In 2007 Obama criticized Bush for making plans to possibly bomb Iran without getting Congressional approval, pointing out that absent an imminent threat to the US, this was unconstitutional. Then, in 2011, Obama himself bombed Libya without getting Congressional approval.
A week ago, Obama said that he would bomb Syria. But then it turned out that he could not get UN Security Council approval, and even our staunchest ally, the United Kingdom, voted against the incursion. So Obama decided that he wanted Congressional approval, since he didn't want to take the political risk of acting unilaterally.
Of course, after seeking such approval, Obama then announced that he did not need it and even if he didn't get it might go ahead and bomb Syria anyway.
Last year, Obama said, "A red line for us is we start seeing a whole bunch of chemical weapons moving around or being utilized.” This week, he said, "I didn't set a red line, the world set a red line." (The world has disavowed chemical weapons; but it never set a "red line" and no other world leaders are suggesting bombing Syria.)
The question is, how will Obama be perceived abroad after he gives the order for the Navy to loft a few Tomahawks in Syria's direction? You know, a response strong enough to send a message, but not strong enough to actually change anything (like a regime). Strong enough so as not to be mocked, but not so strong as to anger Russia or Iran. Strong enough to make it look to the American people as if he is good on his word, but not so strong as to do too much damage.
Will Obama be perceived as a strong leader?
Here are some of the reactions I expect:
Vladimir Putin: "Wow, I thought Barack was just a big pussy. Boy, was I ever wrong. When he ordered those Tomahawks in, it sure opened my eyes. He is one tough hombre. You know me, I'm into machismo, but I'm nothing compared to Barack. I wish instead of growing up in Leningrad competing at judo and having a career in the KGB, I'd played JV basketball at Punahou, then gone to Harvard Law School and become a community organizer. Then I'd be a real man, like Barack. I mean, he may be a homosexual, but he's no pansy."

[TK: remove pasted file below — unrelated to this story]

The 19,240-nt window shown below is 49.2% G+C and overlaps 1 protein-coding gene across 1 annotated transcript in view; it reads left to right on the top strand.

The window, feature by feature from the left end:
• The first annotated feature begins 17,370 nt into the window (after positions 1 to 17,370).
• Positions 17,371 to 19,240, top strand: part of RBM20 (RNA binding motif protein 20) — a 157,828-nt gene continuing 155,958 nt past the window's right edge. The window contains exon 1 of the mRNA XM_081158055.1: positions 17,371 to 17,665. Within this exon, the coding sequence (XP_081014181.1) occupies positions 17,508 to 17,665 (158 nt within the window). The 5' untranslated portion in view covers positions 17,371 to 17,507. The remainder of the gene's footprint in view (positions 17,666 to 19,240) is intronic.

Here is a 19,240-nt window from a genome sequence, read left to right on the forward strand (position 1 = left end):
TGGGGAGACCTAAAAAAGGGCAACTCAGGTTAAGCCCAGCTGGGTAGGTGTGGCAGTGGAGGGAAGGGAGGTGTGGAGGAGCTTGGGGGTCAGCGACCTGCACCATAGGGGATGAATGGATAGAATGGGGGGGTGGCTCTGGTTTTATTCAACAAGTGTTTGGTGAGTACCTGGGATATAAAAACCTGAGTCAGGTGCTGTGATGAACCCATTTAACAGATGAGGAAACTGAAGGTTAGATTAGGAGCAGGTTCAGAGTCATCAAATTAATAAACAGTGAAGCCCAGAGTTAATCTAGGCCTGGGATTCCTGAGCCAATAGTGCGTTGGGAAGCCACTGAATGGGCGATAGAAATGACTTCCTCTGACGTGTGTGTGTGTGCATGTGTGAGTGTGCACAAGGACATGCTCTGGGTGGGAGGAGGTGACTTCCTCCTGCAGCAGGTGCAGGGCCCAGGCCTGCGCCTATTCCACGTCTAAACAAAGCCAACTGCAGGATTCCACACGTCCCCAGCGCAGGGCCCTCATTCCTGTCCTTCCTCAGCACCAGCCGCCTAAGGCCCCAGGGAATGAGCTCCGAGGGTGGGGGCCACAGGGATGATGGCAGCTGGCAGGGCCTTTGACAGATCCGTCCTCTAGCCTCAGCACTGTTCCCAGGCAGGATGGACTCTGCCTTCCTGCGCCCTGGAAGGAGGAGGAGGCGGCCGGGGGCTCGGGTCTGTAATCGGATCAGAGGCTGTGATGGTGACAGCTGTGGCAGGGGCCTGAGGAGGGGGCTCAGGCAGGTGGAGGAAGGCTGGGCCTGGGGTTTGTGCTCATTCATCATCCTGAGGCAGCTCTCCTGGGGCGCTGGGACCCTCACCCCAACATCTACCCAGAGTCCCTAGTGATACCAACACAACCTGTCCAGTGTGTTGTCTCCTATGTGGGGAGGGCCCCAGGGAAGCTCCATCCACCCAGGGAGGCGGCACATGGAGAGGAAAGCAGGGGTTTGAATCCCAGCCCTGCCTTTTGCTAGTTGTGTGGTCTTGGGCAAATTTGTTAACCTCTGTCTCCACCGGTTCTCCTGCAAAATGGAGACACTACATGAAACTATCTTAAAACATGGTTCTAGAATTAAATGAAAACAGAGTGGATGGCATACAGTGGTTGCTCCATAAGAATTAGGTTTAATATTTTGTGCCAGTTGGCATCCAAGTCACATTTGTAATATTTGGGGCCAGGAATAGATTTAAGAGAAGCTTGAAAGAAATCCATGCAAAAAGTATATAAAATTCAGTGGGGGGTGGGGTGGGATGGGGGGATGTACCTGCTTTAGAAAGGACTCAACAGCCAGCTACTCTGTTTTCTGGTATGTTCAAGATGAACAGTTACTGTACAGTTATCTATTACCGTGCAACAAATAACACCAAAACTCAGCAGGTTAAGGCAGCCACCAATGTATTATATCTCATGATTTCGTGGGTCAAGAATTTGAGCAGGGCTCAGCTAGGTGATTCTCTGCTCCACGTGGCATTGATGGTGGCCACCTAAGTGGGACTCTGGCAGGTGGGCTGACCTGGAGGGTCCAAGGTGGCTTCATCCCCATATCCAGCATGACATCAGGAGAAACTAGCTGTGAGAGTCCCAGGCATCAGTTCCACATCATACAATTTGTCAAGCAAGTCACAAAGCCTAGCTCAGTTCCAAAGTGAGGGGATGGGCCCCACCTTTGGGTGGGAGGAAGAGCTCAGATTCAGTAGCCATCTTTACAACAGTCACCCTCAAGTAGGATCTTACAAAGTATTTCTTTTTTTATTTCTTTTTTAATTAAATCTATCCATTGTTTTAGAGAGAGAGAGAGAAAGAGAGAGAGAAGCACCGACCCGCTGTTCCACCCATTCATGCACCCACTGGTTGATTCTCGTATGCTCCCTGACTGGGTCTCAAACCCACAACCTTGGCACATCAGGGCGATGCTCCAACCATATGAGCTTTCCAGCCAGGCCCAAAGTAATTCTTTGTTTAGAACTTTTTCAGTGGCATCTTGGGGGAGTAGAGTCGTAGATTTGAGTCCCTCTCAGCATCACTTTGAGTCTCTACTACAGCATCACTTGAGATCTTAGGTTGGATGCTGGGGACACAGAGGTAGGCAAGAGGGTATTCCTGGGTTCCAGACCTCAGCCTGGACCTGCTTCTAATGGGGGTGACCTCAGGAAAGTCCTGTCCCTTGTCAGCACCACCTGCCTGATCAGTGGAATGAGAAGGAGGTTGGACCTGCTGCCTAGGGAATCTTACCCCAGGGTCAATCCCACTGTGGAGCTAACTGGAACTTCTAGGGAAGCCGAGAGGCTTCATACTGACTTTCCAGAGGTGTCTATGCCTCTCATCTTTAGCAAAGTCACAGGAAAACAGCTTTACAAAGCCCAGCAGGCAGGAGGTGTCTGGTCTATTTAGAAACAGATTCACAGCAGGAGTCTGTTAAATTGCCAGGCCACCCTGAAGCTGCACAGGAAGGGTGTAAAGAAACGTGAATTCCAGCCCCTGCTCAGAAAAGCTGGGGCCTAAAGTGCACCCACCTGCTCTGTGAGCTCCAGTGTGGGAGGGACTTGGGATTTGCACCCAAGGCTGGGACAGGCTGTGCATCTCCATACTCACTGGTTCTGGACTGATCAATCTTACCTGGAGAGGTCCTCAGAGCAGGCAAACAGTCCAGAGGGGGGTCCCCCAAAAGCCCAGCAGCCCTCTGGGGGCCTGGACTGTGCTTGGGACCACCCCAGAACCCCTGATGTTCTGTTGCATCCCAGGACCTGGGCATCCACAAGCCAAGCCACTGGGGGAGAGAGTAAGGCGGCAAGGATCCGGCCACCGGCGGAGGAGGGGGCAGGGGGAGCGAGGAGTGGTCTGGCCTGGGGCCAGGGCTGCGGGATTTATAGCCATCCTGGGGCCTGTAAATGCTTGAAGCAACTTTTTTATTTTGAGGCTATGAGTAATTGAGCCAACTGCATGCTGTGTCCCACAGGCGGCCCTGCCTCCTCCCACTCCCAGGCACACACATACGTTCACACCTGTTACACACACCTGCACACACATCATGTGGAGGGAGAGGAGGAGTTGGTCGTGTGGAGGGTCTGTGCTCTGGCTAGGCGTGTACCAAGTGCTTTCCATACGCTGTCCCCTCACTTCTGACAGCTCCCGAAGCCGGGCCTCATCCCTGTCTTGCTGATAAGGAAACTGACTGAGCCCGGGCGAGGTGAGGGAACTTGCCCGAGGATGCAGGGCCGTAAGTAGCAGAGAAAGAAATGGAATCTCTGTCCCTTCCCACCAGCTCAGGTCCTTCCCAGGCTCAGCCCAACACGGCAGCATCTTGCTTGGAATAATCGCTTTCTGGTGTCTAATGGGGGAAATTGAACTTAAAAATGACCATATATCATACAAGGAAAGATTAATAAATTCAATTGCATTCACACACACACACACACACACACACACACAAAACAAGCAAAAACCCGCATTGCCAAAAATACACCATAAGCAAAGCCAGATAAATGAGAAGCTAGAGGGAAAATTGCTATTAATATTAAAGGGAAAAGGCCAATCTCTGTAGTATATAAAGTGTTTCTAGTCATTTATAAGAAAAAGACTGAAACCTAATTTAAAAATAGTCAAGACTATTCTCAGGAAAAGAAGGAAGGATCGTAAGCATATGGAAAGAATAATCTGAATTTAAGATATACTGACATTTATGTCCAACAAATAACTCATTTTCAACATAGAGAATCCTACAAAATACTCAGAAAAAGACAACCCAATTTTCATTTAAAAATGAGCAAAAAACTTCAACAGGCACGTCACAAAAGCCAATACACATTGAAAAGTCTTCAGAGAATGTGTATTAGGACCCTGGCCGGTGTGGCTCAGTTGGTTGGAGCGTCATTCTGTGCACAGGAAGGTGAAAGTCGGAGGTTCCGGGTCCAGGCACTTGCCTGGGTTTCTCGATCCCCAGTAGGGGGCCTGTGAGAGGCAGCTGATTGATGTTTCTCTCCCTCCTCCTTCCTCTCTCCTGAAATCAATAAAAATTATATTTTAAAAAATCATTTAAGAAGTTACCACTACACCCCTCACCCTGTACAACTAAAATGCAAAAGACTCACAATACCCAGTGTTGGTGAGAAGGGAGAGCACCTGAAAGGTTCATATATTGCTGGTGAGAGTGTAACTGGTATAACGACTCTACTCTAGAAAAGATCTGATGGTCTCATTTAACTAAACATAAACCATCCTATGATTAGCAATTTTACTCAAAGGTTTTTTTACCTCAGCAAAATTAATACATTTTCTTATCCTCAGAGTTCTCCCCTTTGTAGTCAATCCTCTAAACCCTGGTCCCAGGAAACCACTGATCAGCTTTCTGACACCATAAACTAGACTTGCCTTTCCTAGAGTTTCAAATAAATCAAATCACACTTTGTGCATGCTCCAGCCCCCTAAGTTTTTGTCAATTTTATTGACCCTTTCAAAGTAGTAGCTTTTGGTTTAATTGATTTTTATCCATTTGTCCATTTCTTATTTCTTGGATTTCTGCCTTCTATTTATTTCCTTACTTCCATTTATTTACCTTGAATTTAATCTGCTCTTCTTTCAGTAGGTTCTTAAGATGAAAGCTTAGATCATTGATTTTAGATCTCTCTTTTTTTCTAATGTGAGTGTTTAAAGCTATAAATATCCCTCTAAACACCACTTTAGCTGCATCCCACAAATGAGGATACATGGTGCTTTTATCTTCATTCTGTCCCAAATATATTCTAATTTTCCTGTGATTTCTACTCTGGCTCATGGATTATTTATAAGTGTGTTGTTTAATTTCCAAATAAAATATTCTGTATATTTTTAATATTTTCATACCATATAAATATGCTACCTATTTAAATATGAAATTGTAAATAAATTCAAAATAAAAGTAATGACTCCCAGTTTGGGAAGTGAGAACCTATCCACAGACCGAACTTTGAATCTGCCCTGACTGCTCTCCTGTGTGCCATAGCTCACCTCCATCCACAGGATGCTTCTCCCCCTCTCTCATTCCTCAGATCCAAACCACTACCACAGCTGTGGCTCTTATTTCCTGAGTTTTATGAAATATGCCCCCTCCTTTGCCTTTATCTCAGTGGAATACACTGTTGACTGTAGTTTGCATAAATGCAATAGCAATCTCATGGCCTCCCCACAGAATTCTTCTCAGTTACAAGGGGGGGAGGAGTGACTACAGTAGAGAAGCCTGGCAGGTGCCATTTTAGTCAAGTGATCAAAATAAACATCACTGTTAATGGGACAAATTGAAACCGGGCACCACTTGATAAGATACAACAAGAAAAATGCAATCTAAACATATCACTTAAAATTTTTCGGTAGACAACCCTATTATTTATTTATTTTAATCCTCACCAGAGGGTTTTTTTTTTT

David Cameron: "I'm so ashamed that Parliament voted against supporting Barack's military adventurism. He was right, and we were wrong. They'll be making movies about this in the future. Hey, maybe if Barack is out of office by then, he can star in them as himself. Then maybe he can put those movies on an iPod and give them to Queen Elizabeth as a gift. She so appreciated his previous gift of the iPod with his speeches on it."
UN head Ban Ki-moon: "Barack was smart not to wait for our verdict. There was absolutely no chance that the rebels might have used chemical weapons in order to draw the US into the conflict and shift the tide of the war. I mean, whoever heard of such duplicity, right? And Barack was obviously right that those weapons represented an immediate threat to the United States. Today, the outskirts of Damascus; tomorrow, Bethesda."
Bashar Assad: "Now that Barack has put that airfield out of commission, I see the error of my ways. I'm now going to put down my arms and let the rebels take over. A lot of them are al Qaeda, but Barack is right, we shouldn't fight them."
Ayman al-Zawahiri: "Al Qaeda has been completely won over by Barack's statesmanlike move. We no longer see the US as the Great Satan; we now see them as our savior. In fact, a lot of us are already converting to Christianity. Personally, I can't decide whether to become a Baptist or an Episcopalian. In fact, we admire Barack so much, we've decided to stop promoting jihad and start promoting gay rights."